Graham Ross — Florence

Thoughts on School Shootings

Thinking out loud.

I remember the Thurston High School shooting in 1998. It was the day of my mother’s funeral. Myself and other family members graduated from Thurston.

My niece was the last to step out of the cafeteria as the shooter stepped in and opened fire.

For many hours, we did not know her status. I almost asked the funeral director if he had ever held a service with 400 in attendance and not one family member present. We found her O.K., and all attended.

Columbine was next.

If the media did not give the shooters attention, would they stop? I don’t have the answer. Your thoughts?

Rob Shepherd — Florence

Conserve and Learn

In regard to the letter by Ivy Medow on May 25, I just want to say how perfectly it is stated and that I agree completely and could not have said it any better.

I too am so dismayed over what is going on with the destruction of our forests and wildlife at the expense of the almighty dollar. You would think, after hearing what is going on in the rest of the world with the destruction of the rainforests, etc., that we would have learned to not do the same thing.

I was shocked several years ago when I noticed the clearcutting going on along Highway 101 in the Winchester Bay area. I thought there was a law preventing clearcutting, so I called Coos Bay County office to ask about it and the tons of piled up cut down trees accumulating there.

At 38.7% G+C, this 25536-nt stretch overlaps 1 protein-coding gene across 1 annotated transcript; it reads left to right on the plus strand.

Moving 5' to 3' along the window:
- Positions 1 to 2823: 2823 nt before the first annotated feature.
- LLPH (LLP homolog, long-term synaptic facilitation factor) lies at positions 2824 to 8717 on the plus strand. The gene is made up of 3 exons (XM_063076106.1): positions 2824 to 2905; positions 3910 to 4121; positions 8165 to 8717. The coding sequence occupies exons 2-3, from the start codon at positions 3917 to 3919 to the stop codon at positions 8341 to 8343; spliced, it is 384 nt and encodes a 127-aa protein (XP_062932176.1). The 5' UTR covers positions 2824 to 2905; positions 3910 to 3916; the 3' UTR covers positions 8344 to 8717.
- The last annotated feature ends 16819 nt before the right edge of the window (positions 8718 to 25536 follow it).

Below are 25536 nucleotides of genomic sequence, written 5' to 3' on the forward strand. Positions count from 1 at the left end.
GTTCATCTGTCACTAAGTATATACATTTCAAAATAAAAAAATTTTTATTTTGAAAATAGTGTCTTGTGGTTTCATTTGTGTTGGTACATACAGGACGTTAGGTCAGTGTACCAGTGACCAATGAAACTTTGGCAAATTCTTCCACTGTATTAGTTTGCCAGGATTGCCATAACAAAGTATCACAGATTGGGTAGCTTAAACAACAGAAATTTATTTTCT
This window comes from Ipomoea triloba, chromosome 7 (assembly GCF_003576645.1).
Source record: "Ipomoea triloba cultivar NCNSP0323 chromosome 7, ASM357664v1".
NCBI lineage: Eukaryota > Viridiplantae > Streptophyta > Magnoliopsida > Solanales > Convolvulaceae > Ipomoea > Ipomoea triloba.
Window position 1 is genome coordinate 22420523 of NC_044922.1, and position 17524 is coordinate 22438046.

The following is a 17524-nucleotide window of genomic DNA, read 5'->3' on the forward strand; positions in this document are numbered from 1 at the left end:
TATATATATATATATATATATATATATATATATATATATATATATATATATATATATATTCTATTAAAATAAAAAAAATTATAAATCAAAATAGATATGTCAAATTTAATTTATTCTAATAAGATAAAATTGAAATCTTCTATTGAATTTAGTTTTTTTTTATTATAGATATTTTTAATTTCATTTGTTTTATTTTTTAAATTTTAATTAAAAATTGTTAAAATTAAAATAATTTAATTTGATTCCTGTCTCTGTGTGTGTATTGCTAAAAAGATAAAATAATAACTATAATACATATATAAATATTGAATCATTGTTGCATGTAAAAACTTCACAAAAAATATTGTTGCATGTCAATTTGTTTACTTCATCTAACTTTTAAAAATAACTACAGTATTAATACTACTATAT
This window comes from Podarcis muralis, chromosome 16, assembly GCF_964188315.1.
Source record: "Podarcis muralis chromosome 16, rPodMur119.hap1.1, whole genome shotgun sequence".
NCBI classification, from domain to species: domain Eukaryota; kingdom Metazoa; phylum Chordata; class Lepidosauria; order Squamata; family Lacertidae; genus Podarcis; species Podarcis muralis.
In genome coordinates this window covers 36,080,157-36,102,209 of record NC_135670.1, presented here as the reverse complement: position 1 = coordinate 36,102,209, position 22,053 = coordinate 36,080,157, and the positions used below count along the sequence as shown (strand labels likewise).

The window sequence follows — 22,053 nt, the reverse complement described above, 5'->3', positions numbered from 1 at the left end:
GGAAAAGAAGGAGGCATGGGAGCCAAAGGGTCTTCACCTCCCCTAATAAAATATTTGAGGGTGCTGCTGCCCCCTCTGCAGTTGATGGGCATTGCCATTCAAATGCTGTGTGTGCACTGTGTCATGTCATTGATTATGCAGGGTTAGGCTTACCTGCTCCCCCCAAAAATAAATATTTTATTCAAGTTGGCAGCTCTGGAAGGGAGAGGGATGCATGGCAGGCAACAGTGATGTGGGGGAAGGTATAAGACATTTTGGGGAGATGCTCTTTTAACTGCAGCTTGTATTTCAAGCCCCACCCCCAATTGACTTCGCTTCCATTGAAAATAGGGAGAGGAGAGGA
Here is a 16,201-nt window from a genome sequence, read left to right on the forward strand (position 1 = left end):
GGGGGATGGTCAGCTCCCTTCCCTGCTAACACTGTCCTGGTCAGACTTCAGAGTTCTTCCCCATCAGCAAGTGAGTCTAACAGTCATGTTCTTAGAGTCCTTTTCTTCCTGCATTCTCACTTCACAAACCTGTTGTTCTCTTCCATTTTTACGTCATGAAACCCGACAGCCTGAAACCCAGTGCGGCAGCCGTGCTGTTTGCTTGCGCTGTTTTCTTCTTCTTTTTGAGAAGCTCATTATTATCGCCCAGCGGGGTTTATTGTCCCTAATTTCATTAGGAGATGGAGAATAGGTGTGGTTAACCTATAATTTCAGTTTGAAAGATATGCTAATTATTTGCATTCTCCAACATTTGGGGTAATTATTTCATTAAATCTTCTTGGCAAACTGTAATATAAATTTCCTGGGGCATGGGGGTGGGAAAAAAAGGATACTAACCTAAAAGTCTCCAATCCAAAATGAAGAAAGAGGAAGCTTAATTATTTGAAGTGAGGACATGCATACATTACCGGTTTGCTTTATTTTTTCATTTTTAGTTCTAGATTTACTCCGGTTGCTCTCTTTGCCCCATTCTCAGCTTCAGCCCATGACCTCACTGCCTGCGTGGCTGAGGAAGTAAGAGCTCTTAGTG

I was told they were all going to be shipped to China at a very hefty price. He sounded proud of the fact so much money was being made and had no concern over the environmental effects. So no apparent concerns over the impact to the salmon stream below, or the mud flows, or the animals that died as a result, as well as the toxic sprays they used.

That drive, before the cutting, was a cool, shaded pleasant drive. Now that clearing has created no shade to keep the surroundings and pavement cool and is adding to the climate problem. And people wonder why summers are getting so hot and dry here?

People who do not care about the environmental impacts have all kinds of excuses such as replanting (which takes too long to restore), that the animals are not important, building the economy at all cost, etc.

We do not seem to have to proper people in power or this would not be happening.

Jean Perry — Florence

It’s Not the Gun

I have to voice my opinion before all the antigun protesters start demanding a ban on firearms. I’ve been hunting for 50 years, served in the military and belong to a gun club. I have never seen a gun load itself, aim itself or fire itself. These all require an individual to perform these tasks.

It’s not the gun; it’s the shooter.

There must be stricter guidelines over who can purchase or own a gun. Just a routine background check doesn’t work anymore. Perhaps the individual’s medical history should be investigated, along with their criminal record. I know this violates HIPPA, Medicare and who knows what other laws a lawyer would bring up in court, but it’s something to consider.

The fact is guns don’t kill people. People kill people.

You wouldn’t give a loaded gun to a seven-year-old just as you shouldn’t give one to an emotionally handicapped person.

Perhaps three individuals who are not relatives and at least one law enforcement officer need to sign a permit before a gun is issued?

Don’t take guns away from responsible citizens, just keep them out of the hands of the unstable.

Francis J. Straley — Florence